Updated: Oct 14, 2020
I have just returned from a fasting two-day 30-mile hike in the Yosemite Wilderness. It was a grueling experience through a pristine landscape which produced a stillness I have never known.
Our senses collect data at every moment, and we often don’t notice that things as simple as conversations, images, songs, and television, even passively witnessed, become a source of daily consumption.
I wanted to experience my mind without such distraction, if nothing else out of sheer curiosity.
I went without food because the emptiness I sought could not be found with a full belly. I went without reading because a good book can be more society than crowds of men. I wanted to view the world and myself without impediments, and for two days, I did.
I consumed nothing but creek water and multi-vitamins as I hiked through modern-day Eden, and by the second day my mind became flooded with memories I had long forgotten, as clear as the streams I drank from.
I remembered summer evenings spent at my grandparent’s house over two decades ago. The Studebaker magnets on the fridge. The crochet images of vegetables in the sunroom. The way my G’pop showed me the pains of arthritis by wrapping rubber bands around my fingers. My G’mom sitting on the edge of the bed during story time and the way her voice creaked with age and echoed with love.
Until now this had all been forgotten.
With nothing to attend to in my immediate experience, and with complete exhaustion impeding any analytical thought, I experienced a stillness that allowed for the deeper remnants of my past to come forth, and with them a newfound appreciation for my life.
We constantly hear of dietary restrictions of the mouth, but what of the ears and eyes?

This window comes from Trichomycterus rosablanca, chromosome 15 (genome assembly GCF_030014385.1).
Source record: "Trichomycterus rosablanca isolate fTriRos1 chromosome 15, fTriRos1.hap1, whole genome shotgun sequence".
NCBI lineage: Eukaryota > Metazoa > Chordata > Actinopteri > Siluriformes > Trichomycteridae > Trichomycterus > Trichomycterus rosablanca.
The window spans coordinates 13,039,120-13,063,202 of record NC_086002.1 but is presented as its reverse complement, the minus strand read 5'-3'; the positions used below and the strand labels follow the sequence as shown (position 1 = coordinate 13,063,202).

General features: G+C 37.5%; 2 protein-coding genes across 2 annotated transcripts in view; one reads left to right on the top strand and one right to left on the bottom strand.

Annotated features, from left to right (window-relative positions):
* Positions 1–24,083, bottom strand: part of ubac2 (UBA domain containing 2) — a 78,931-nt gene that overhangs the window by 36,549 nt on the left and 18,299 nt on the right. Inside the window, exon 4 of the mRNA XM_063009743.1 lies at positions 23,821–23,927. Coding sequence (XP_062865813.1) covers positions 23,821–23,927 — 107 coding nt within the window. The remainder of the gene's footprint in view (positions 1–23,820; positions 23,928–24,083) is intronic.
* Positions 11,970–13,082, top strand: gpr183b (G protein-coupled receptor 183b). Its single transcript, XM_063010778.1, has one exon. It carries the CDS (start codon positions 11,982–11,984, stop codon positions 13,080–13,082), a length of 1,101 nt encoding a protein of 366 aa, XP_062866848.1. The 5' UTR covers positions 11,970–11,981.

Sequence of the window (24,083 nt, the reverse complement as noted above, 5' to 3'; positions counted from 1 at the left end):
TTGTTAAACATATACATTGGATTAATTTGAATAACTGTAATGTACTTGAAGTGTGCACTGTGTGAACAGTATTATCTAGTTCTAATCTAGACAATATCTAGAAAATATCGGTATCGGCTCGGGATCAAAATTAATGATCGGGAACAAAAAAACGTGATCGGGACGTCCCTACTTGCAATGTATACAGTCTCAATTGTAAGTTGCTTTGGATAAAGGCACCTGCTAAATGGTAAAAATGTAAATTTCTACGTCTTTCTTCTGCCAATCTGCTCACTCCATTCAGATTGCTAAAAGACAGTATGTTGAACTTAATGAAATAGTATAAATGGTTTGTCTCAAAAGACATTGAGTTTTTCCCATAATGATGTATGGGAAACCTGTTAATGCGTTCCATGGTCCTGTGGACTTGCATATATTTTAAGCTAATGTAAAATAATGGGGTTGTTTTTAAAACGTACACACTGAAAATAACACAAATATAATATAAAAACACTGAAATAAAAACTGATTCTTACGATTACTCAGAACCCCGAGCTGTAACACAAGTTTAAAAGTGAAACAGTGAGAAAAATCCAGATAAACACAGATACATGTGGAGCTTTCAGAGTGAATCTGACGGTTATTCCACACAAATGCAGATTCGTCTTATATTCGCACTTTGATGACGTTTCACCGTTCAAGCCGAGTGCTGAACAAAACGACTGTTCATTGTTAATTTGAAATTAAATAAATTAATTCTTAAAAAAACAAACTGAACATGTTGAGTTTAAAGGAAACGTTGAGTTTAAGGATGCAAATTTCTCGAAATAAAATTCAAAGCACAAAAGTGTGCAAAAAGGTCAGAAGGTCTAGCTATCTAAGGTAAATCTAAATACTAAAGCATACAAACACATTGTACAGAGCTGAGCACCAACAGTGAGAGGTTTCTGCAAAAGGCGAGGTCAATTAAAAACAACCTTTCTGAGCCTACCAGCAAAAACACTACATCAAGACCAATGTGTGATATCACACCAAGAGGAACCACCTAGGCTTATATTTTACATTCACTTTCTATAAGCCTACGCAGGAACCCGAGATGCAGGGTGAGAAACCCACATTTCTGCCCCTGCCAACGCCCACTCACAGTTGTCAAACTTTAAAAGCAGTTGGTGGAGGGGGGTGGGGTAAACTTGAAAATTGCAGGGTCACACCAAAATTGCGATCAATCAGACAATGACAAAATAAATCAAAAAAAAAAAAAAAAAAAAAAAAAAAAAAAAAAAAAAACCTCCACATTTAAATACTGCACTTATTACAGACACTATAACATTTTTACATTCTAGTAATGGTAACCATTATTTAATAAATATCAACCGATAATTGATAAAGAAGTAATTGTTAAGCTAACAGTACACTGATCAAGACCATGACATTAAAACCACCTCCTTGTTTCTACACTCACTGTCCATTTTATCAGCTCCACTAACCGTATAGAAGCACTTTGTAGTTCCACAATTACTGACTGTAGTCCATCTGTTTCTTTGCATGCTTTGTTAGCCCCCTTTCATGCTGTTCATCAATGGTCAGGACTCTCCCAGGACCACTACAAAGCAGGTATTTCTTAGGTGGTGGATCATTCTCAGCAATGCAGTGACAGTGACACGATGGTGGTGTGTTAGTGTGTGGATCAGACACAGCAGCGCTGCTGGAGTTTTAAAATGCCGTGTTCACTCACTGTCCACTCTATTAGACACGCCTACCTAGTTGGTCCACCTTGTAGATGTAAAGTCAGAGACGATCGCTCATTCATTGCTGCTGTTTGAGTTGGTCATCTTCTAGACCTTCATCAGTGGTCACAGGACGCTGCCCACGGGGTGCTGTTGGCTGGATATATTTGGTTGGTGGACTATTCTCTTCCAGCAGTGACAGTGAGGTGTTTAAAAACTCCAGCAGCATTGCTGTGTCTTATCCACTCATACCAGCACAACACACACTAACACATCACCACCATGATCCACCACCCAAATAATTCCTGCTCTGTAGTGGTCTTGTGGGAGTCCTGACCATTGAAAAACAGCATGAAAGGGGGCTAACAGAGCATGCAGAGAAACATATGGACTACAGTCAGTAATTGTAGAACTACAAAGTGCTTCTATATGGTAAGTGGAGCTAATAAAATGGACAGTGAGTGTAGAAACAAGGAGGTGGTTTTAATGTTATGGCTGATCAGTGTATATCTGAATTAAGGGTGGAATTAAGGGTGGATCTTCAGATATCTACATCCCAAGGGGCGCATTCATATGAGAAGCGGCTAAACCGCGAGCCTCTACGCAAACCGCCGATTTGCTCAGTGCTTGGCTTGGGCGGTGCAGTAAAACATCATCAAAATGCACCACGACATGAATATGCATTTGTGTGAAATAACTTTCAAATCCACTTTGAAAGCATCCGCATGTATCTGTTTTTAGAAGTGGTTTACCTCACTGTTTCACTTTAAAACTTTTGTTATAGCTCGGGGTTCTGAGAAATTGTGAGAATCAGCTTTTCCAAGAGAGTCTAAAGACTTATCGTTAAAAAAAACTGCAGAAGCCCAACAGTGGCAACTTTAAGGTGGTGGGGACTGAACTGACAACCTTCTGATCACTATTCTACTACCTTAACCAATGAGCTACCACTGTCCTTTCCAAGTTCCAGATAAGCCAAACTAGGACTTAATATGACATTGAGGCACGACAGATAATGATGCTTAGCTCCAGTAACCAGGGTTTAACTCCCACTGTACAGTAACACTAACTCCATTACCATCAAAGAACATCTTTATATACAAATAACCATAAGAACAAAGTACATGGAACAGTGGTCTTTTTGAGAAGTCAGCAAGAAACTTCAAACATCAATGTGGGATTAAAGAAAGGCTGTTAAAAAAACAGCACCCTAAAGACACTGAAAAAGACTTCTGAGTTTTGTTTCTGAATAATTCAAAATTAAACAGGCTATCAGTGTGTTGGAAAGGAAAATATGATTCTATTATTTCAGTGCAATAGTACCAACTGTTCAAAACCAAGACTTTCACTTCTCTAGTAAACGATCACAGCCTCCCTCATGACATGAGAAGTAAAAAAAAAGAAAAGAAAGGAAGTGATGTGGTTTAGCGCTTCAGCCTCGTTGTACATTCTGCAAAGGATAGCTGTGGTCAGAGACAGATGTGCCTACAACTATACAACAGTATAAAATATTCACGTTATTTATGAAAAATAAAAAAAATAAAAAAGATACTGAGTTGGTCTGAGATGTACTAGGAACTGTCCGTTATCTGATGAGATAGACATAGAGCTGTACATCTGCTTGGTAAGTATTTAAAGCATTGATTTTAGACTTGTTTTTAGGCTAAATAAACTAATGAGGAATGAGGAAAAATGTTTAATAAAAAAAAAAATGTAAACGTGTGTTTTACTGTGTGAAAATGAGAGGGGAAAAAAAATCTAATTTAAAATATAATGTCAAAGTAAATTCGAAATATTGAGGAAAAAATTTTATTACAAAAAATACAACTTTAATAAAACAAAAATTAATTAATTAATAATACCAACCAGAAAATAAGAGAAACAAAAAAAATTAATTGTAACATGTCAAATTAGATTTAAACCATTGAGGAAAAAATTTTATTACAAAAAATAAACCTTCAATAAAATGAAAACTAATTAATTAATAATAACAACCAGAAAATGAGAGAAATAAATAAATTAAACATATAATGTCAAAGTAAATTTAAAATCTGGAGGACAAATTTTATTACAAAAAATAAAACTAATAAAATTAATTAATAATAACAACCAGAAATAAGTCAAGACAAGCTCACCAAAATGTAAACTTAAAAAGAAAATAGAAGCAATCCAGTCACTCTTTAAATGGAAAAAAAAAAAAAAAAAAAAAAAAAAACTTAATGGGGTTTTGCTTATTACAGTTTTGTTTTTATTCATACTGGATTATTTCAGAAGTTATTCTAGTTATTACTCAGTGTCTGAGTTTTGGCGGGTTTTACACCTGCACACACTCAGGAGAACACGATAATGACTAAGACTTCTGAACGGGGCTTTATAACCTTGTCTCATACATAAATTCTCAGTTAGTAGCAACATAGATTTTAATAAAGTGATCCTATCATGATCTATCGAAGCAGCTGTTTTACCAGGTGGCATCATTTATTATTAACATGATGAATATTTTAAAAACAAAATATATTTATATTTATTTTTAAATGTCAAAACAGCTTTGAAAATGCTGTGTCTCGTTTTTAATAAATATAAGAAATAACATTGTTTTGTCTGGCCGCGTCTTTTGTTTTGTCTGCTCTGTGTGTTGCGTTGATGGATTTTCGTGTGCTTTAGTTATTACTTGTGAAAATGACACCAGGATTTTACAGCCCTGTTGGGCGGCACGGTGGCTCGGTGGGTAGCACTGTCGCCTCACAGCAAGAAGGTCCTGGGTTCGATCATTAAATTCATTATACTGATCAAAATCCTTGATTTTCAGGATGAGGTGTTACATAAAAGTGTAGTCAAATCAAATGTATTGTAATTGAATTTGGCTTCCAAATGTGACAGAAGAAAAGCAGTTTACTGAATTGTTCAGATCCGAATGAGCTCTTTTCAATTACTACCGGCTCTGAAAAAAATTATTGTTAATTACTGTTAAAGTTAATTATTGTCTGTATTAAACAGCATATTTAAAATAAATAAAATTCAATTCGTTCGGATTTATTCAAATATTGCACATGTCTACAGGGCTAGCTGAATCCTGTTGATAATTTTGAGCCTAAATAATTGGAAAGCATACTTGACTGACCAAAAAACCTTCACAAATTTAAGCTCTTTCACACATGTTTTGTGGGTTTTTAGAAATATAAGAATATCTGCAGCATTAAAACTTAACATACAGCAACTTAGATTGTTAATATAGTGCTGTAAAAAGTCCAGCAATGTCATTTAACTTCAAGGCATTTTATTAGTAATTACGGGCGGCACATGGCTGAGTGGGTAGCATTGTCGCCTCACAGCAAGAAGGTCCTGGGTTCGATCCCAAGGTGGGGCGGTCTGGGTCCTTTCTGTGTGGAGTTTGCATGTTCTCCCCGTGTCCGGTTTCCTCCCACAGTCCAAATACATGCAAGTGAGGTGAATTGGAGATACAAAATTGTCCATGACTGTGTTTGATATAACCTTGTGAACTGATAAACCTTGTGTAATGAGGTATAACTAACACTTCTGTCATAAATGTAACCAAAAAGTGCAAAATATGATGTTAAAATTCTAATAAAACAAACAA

There is a modern movement toward healthy eating. Organic, grass-fed and non-GMO are becoming household terms. As a collective we are becoming increasingly conscious of what we consume with our mouths; we must pay equal attention with what we consume with our minds.
What we consume consumes us. Simply paying attention to this intake can go a long way in cultivating the peace of mind we all seek. I went to the depths of the interior not to find anything new, for:
“The only Zen you find at the top of the mountain is the Zen you bring with you.”-Robert M. Pirsig
I went away to get quiet and find out what I brought with me, and it reinforced my already firm belief that idleness is not a vice, it is a requisite for happiness. The quieter a man can become the greater his opportunity for joy.
Each of us possesses a sea of treasures from our past, and it is only when the waves on the surface settle that we see its depths. These memories are important, for in knowing what we stand upon, we come to know he who stands.
As the world speeds up, we could do far worse than learning to slow down.
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